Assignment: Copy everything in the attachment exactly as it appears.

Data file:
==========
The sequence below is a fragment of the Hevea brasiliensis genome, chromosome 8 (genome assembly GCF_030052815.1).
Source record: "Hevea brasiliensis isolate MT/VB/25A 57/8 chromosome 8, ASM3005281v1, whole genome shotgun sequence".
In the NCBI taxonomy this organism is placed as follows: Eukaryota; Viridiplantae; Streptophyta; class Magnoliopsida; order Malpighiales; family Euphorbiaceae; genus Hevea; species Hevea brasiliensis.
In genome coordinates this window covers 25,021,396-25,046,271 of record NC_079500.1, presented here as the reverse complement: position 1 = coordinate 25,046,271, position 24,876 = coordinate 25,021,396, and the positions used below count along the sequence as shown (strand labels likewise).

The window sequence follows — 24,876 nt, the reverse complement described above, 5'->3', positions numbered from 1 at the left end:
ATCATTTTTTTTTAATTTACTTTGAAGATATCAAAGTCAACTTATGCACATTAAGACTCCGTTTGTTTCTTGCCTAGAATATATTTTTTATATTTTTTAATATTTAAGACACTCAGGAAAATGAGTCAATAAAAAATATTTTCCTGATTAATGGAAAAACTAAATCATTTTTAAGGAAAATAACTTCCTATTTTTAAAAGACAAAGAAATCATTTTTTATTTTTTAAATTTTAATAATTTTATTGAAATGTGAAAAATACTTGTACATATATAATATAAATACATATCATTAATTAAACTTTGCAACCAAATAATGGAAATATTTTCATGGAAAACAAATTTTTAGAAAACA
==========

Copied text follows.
The sequence below is a fragment of the Hevea brasiliensis genome, chromosome 8 (genome assembly GCF_030052815.1).
Source record: "Hevea brasiliensis isolate MT/VB/25A 57/8 chromosome 8, ASM3005281v1, whole genome shotgun sequence".
In the NCBI taxonomy this organism is placed as follows: Eukaryota; Viridiplantae; Streptophyta; class Magnoliopsida; order Malpighiales; family Euphorbiaceae; genus Hevea; species Hevea brasiliensis.
In genome coordinates this window covers 25,021,396-25,046,271 of record NC_079500.1, presented here as the reverse complement: position 1 = coordinate 25,046,271, position 24,876 = coordinate 25,021,396, and the positions used below count along the sequence as shown (strand labels likewise).

The window sequence follows — 24,876 nt, the reverse complement described above, 5'->3', positions numbered from 1 at the left end:
ATCATTTTTTTTTAATTTACTTTGAAGATATCAAAGTCAACTTATGCACATTAAGACTCCGTTTGTTTCTTGCCTAGAATATATTTTTTATATTTTTTAATATTTAAGACACTCAGGAAAATGAGTCAATAAAAAATATTTTCCTGATTAATGGAAAAACTAAATCATTTTTAAGGAAAATAACTTCCTATTTTTAAAAGACAAAGAAATCATTTTTTATTTTTTAAATTTTAATAATTTTATTGAAATGTGAAAAATACTTGTACATATATAATATAAATACATATCATTAATTAAACTTTGCAACCAAATAATGGAAATATTTTCATGGAAAACAAATTTTTAGAAAACA